Joint_Custody_in_Divorce by thetruste


Joint Custody in Divorce

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Criteria Courts consider in awards of joint custody

joint custody, divorce, family, law, lawyer, children, Toronto, Markham

Article Body:
There had been a growing trend, in Ontario, in family and divorce law,
over the last few years, for family courts to order joint custody of
children. The hope, by some, was that the parenting skills of the parties
could be improved with awards of joint custody. The recent Ontario Court
of Appeal decision of Kaplanis v. Kaplanis, has tried to put this trend
into perspective.

In this decision, the parties were married in 1998 and separated in
January 2002. The parties had a daughter who was born in October 2001. At
trial, the father requested joint custody and the mother opposed the
application, stating that the parties could not communicate without
screaming at each other. The trial judge granted the parties joint
custody and the mother appealed the order. The appeal court set aside the
order of joint custody and the mother was granted sole custody.

The Appeal Court held that, for an award of joint custody to be granted,
there must be some evidence that demonstrates, that despite the parent’s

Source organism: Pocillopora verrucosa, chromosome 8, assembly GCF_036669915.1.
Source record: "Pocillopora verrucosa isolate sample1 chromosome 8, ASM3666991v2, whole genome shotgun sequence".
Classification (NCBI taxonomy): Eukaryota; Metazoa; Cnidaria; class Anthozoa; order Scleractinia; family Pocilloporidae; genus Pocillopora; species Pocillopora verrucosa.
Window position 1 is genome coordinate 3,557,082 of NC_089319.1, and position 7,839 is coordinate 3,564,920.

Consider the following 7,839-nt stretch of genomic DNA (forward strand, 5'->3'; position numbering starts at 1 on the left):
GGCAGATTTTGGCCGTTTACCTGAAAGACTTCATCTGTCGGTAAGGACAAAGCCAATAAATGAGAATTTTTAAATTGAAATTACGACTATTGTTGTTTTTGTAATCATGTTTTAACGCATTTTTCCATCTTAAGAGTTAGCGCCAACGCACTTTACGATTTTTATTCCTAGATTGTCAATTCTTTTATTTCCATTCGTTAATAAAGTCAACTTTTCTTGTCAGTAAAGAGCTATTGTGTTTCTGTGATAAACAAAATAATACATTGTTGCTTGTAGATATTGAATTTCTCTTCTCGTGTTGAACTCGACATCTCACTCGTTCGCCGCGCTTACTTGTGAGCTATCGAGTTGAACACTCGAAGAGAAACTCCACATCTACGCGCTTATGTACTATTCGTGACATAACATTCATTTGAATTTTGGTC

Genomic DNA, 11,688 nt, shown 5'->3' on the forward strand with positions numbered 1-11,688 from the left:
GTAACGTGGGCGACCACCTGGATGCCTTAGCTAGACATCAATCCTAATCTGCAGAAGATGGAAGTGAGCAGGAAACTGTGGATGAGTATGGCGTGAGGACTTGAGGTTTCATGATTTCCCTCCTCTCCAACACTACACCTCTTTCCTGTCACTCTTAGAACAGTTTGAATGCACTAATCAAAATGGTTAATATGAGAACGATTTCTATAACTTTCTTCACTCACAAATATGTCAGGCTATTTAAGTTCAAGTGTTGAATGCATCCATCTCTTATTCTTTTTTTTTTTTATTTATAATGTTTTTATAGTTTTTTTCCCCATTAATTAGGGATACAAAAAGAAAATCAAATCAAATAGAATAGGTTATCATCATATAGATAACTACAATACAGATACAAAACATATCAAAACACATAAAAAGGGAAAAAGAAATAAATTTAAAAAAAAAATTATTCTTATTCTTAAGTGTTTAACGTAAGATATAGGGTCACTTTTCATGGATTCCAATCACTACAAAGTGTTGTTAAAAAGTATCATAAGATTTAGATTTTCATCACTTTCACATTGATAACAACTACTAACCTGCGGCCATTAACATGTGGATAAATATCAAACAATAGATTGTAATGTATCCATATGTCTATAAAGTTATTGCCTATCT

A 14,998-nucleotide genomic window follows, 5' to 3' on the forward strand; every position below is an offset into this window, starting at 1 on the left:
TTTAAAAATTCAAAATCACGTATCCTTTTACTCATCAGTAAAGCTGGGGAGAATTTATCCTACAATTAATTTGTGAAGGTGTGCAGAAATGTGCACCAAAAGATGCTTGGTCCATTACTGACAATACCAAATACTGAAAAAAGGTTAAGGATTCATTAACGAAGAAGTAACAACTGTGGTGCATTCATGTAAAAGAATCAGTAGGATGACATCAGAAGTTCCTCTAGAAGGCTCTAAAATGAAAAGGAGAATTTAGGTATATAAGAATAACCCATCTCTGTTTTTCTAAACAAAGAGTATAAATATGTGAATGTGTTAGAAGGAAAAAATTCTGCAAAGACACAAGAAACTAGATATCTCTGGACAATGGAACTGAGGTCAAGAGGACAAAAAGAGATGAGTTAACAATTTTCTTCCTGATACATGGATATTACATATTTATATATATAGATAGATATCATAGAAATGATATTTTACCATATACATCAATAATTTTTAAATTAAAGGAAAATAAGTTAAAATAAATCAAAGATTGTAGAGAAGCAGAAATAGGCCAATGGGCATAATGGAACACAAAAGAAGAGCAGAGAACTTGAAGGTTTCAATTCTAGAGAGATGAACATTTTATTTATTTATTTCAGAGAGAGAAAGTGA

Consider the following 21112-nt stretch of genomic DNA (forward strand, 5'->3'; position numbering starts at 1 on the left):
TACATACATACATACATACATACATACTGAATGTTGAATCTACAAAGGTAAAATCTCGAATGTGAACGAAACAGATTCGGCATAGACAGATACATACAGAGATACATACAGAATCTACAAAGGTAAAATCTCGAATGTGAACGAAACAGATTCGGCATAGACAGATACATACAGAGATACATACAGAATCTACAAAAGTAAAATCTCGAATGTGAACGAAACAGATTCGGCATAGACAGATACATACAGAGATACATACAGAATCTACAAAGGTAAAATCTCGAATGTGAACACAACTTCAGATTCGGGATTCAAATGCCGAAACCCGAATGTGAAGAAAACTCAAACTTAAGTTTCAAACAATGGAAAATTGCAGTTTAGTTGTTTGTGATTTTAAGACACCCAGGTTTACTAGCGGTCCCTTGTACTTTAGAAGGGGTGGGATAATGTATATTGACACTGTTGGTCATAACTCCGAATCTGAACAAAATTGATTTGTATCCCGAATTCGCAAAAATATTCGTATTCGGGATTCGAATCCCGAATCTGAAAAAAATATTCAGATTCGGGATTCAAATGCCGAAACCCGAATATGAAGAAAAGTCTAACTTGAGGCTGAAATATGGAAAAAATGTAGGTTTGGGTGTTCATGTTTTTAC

own strong conflict with each other, the parties can and have cooperated
and communicated appropriately with one another. In this case there was
evidence to the contrary, there was no expert evidence to help the trial
judge determine how a joint custody order would advance the child’s
emotional and psychological needs and the child was too young to
communicate her own wishes.

Approximately the same time this case was decided, the Ontario Court of
Appeal also ruled on the case of Ladisa v. Ladisa, where the appeal court
upheld the trial judge’s order of joint custody. In this case the trial
judge had the benefit of hearing the evidence of the Children’s Lawyer
who presented the children’s wishes and who recommended joint custody. It
was held that the trial judge had heard evidence from third parties with
respect to cooperation and appropriate communication between the parties.
The trial judge also looked at the history of co-parenting during the
marriage and that despite their intense conflict, the parties could and
had effectively communicated with each other and placed the interests of
their children ahead their own, when required.

To summarize, in Ontario joint custody cases, it would appear that the
courts will now be looking more closely for evidence from third party and
expert witnesses, which can demonstrate that the parties can and have
cooperated and communicated appropriately and have been able to put aside
their own differences and conflict, for the benefit of the children. The
lack of historical cooperation and appropriate communication between the
parties will greatly limit the success of a joint custody application.
The assumption by some, that the granting of joint custody will improve
the parenting skills of the parties, will not be a sufficient reason on
it’s own to grant joint custody, in the absence of existing good
cooperation and communication between the parties.

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